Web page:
KNOXVILLE -- Humans may be the dominant cause of global temperature rise, but they may also be a crucial factor in helping to reduce it, according to a new study that for the first time builds a novel model to measure the effects of behavior on climate.
Drawing from both social psychology and climate science, the new model investigates how human behavioral changes evolve in response to extreme climate events and affect global temperature change.
The model accounts for the dynamic feedbacks that occur naturally in the Earth's climate system--temperature projections determine the likelihood of extreme weather events, which in turn influence human behavior. Human behavioral changes, such as installing solar panels or investing in public transportation, alter greenhouse gas emissions, which change the global temperature and thus the frequency of extreme events, leading to new behaviors, and the cycle continues.
Combining climate projections and social processes, the model predicts global temperature change ranging from 3.4 to 6.2°C by 2100, compared to 4.9°C from the climate model alone.
Due to the complexity of physical processes, climate models have uncertainties in global temperature prediction. The new model found that temperature uncertainty associated with the social component was of a similar magnitude to that of the physical processes, which implies that a better understanding of the human social component is important but often overlooked.
The model found that long-term, less easily reversed behavioral changes, such as insulating homes or purchasing hybrid cars, had by far the most impact in mitigating greenhouse gas emissions and thus reducing climate change, versus more short-term adjustments, such as adjusting thermostats or driving fewer miles.
The results, published today in the journal Nature Climate Change, demonstrate the importance of factoring human behavior into models of climate change.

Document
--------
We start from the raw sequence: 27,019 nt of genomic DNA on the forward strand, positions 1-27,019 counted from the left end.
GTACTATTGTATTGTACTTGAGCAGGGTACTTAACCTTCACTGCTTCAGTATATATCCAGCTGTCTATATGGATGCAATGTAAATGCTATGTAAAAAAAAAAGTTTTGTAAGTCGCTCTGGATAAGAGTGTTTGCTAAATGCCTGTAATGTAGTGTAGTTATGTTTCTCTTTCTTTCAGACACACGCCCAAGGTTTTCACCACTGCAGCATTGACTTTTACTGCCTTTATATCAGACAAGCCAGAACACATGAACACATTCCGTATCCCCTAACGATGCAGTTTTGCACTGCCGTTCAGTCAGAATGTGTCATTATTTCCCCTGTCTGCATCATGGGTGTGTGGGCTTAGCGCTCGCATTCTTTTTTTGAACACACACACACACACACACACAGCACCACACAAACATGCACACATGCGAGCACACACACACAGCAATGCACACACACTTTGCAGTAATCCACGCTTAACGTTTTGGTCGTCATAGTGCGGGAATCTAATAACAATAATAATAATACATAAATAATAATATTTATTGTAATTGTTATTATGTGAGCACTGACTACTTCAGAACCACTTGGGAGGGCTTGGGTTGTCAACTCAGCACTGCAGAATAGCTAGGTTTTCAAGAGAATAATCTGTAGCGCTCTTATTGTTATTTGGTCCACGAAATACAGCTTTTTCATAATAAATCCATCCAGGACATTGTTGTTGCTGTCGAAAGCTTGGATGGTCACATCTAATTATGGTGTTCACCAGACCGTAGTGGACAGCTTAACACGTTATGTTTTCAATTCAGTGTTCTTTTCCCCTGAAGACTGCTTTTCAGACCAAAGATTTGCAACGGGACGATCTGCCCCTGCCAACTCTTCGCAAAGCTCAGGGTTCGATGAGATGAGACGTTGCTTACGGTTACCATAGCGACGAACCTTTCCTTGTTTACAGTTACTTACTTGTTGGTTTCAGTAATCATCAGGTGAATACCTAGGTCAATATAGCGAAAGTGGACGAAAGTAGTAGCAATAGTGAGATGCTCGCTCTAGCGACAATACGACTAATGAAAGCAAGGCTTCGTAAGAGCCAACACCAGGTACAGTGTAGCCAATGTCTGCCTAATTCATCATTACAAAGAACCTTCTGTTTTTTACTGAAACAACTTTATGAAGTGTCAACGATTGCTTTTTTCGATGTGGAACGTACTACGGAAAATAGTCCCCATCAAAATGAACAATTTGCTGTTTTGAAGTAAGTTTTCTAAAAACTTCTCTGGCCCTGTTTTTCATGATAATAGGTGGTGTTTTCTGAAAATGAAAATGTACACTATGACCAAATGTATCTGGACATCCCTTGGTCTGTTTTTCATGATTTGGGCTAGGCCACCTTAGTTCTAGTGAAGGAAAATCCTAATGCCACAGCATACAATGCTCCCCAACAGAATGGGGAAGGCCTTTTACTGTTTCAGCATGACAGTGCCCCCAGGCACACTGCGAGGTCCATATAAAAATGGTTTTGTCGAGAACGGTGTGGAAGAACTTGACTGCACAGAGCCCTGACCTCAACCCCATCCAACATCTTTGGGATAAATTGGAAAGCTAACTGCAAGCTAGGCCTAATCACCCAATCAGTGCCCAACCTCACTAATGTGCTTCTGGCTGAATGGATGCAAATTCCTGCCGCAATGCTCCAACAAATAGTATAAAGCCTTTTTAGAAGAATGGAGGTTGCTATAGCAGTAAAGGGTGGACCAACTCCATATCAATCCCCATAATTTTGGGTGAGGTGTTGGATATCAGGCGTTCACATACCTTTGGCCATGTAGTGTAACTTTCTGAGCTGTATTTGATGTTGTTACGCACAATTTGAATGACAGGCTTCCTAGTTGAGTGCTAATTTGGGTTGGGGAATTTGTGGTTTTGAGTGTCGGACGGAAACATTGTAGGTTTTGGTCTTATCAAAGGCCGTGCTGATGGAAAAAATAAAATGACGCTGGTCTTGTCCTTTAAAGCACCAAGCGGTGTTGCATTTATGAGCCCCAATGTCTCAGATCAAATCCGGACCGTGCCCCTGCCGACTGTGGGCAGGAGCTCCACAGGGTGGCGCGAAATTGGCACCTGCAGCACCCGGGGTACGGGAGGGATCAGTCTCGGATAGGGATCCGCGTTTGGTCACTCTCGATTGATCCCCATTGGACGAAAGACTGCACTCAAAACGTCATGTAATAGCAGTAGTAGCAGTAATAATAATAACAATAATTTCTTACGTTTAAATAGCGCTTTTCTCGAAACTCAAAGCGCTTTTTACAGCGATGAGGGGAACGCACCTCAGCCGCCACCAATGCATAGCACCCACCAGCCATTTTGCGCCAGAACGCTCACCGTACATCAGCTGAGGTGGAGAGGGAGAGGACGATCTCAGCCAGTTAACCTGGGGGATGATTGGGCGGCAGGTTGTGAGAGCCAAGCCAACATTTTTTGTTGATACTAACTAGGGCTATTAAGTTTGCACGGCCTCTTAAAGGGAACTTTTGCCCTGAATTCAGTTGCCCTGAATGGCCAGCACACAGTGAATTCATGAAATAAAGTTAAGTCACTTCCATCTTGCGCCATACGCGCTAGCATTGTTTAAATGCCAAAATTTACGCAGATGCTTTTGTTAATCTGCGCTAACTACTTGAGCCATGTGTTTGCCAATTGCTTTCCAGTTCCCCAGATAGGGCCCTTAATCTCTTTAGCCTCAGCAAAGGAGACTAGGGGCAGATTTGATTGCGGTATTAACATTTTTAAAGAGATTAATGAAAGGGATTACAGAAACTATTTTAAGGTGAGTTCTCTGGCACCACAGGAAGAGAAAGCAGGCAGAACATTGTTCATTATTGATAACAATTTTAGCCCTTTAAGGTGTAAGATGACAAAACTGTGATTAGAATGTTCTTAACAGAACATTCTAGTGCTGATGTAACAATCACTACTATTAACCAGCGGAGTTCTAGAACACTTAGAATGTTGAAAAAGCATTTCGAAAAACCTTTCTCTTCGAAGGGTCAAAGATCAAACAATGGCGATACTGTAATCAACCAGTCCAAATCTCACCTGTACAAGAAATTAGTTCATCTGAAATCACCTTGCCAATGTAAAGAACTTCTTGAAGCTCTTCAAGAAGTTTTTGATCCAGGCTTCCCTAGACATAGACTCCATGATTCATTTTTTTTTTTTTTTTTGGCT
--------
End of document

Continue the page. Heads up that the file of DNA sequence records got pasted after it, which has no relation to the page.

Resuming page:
"A better understanding of the human perception of risk from climate change and the behavioral responses are key to curbing future climate change," said lead author Brian Beckage, a professor of plant biology and computer science at the University of Vermont.
The paper was a result of combined efforts of the joint Working Group on Human Risk Perception and Climate Change at the National Institute for Mathematical and Biological Synthesis (NIMBioS) at the University of Tennessee, Knoxville, and the National Socio-Environmental Synthesis Center (SESYNC) at the University of Maryland. Both institutes are supported by the National Science Foundation. The Working Group of about a dozen scientists from a variety of disciplines, including biology, psychology, geography, and mathematics, has been researching the questions surrounding human risk perception and climate change since 2013. More information about the Working Group can be found at http://www.nimbios.org/workinggroups/WG_risk.
"It is easy to lose confidence in the capacity for societies to make sufficient changes to reduce future temperatures. When we started this project, we simply wanted to address the question as to whether there was any rational basis for 'hope'--that is a rational basis to expect that human behavioral changes can sufficiently impact climate to significantly reduce future global temperatures," said NIMBioS Director Louis J. Gross, who co-authored the paper and co-organized the Working Group.
"Climate models can easily make assumptions about reductions in future greenhouse gas emissions and project the implications, but they do this with no rational basis for human responses," Gross said. "The key result from this paper is that there is indeed some rational basis for hope."
That basis for hope can be the foundation which communities can build on in adopting policies to reduce emissions, said co-author Katherine Lacasse, an assistant professor of psychology at Rhode Island College.
"We may notice more hurricanes and heat waves than usual and become concerned about climate change, but we don't always know the best ways to reduce our emissions," Lacasse said. "Programs or policies that help reduce the cost and difficulty of making long-term changes or that bring in whole communities to make long-term changes together can help support people to take big steps that have a meaningful impact on the climate."